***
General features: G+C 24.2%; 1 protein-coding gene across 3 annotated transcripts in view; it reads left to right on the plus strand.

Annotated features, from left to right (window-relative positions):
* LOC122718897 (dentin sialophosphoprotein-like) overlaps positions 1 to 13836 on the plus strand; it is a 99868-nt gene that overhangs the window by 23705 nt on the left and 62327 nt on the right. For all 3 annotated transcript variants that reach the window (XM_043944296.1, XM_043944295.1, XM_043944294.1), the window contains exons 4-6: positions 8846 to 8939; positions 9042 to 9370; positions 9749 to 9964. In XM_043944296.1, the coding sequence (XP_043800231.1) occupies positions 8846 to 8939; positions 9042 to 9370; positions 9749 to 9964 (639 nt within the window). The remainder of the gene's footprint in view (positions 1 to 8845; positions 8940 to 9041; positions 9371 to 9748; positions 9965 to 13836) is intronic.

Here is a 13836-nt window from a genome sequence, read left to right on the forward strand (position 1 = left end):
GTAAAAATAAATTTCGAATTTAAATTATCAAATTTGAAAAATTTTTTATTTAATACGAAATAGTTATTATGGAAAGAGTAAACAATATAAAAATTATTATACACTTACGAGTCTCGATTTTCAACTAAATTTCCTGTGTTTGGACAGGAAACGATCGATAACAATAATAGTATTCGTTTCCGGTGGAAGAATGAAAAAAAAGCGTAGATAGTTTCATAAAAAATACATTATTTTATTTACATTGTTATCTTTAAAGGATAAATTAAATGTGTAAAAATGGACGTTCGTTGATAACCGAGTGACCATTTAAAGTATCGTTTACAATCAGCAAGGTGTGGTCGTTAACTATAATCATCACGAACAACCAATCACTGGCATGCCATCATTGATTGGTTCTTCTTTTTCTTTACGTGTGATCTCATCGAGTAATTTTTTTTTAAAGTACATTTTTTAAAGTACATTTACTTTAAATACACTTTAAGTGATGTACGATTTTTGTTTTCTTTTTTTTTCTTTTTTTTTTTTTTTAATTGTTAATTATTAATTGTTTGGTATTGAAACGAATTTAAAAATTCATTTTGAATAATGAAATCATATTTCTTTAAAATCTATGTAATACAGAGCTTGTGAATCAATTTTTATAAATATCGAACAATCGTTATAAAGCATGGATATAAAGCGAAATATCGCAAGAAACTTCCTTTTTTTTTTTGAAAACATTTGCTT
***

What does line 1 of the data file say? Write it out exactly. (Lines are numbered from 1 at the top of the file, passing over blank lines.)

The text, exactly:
General features: G+C 24.2%; 1 protein-coding gene across 3 annotated transcripts in view; it reads left to right on the plus strand.